On February 15, 2018, the Federal Energy Regulatory Commission (FERC) issued Order No. 841, a final rule designed to facilitate greater participation by electric storage resources (including batteries, flywheels, compressed air, pumped-hydro, etc.) in organized wholesale electric markets operated by Regional Transmission Organizations (RTOs) and Independent System Operators (ISOs). The final rule signals FERC's view that electric storage is quickly gaining commercial viability, and is poised to play a vital role in the grid of the future by helping to accommodate increased demand for clean, renewable resources, and by providing numerous system reliability and consumer benefits.
Electric Storage Resource-Related Tariff Changes
Order No. 841 requires RTOs/ISOs to revise their tariffs to develop a new participation model for electric storage resources, which FERC defines as resources "capable of receiving electric energy from the grid and storing it for later injection of electric energy back to the grid," regardless of storage medium, whether located on the interstate transmission grid, the distribution system, or behind the meter. A "participation model" refers to distinct tariff provisions created by RTOs/ISOs for a particular type of resource.
The new electric storage participation model to be developed by the RTOs/ISOs must:
- Ensure that a resource using the electric storage participation model is eligible to provide all capacity, energy, and ancillary services that it is technically capable of providing
- Ensure that a resource using the participation model can be dispatched and can set the wholesale market clearing price as both a wholesale seller and buyer (consistent with rules governing the conditions under which a resource can set the wholesale price);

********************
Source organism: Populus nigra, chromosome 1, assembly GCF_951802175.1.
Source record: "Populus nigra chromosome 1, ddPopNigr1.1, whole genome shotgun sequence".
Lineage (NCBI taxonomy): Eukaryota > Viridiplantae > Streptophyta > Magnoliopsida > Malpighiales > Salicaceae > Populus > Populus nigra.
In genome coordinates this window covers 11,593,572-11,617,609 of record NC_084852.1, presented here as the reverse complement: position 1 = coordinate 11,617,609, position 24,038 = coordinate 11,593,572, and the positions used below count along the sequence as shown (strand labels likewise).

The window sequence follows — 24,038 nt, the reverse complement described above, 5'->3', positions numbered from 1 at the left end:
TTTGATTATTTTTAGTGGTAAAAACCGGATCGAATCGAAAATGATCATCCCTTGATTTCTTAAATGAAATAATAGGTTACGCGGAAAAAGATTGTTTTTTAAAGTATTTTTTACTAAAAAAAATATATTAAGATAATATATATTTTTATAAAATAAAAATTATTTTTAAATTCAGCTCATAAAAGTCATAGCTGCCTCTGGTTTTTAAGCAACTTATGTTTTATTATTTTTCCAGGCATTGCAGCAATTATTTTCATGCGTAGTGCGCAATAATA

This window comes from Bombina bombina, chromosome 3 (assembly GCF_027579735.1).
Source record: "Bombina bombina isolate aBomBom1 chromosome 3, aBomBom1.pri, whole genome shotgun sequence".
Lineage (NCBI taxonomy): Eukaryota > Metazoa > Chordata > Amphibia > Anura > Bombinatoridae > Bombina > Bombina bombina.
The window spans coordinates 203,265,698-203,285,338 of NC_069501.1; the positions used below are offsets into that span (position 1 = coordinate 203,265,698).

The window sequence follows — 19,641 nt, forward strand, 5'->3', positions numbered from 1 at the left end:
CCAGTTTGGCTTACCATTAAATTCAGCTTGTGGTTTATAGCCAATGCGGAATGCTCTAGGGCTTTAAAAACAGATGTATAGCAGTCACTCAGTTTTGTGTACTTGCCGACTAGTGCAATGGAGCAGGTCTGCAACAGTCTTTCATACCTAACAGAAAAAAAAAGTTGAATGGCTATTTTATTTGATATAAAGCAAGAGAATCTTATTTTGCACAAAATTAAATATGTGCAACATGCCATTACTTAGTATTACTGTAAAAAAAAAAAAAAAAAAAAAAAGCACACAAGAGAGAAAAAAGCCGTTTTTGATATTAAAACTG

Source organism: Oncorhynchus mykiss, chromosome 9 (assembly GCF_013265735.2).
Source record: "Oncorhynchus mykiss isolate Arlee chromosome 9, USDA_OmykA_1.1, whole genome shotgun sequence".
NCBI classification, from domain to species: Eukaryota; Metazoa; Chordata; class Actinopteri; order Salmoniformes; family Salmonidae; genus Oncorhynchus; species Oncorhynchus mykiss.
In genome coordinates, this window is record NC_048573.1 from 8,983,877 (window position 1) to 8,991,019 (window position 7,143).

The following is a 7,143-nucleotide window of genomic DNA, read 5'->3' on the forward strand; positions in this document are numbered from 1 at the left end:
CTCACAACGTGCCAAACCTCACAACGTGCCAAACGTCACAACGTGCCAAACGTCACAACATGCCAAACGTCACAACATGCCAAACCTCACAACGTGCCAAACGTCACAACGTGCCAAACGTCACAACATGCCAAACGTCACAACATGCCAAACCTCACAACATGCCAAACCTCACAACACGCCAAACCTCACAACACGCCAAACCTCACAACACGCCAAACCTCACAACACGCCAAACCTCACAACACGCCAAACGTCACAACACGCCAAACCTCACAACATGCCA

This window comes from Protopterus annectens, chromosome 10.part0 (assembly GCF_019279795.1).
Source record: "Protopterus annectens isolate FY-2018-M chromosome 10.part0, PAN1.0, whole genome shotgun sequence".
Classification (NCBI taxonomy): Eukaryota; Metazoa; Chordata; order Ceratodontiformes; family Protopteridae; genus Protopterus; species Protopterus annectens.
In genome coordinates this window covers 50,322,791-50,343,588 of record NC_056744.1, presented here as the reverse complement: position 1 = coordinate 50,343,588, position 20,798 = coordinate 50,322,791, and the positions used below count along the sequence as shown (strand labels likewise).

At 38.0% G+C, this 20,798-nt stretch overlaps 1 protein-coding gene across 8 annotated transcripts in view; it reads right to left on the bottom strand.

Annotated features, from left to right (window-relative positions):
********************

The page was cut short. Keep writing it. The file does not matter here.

- Account for the physical and operational characteristics of electric storage resources through bidding parameters or other means
- Establish a minimum size requirement for participation in RTO/ISO markets that doesn't exceed 100 kW
- Require that the sale of power from an RTO/ISO market to an electric storage resource that the resource resells back to that market be at the wholesale LMP
By participating in RTO/ISO-operated wholesale markets, energy storage resources will become regulated by FERC under the Federal Power Act.
RTOs/ISOs must file their proposed tariff revisions with FERC within 270 days of Order No. 841's publication in the Federal Register and they will have an additional 365 days from that date to implement these changes.
Distributed Energy Resource Aggregations Technical Conference
FERC ultimately declined to adopt the distributed energy resource aggregation-related reforms contained in its November 2016 Notice of Proposed Rulemaking, in which it proposed to allow distributed energy resource aggregators to participate in RTO/ISO markets. In the final rule, FERC concludes that more information is needed before it can finalize those proposals, and it therefore announced that it will hold a technical conference on April 10–11, 2018, in a new Docket No. RM18-9, to gather more information to help FERC determine what action to take on its distributed energy resource aggregation proposals. The conference will also cover technical considerations for the bulk power system related to distributed energy resources.
Order No. 841 was unanimously approved by all five FERC Commissioners, four of whom released separate supportive statements available here: Commissioner Cheryl LaFleur, Commissioner Neil Chatterjee, Commissioner Robert Powelson, Commissioner Richard Glick.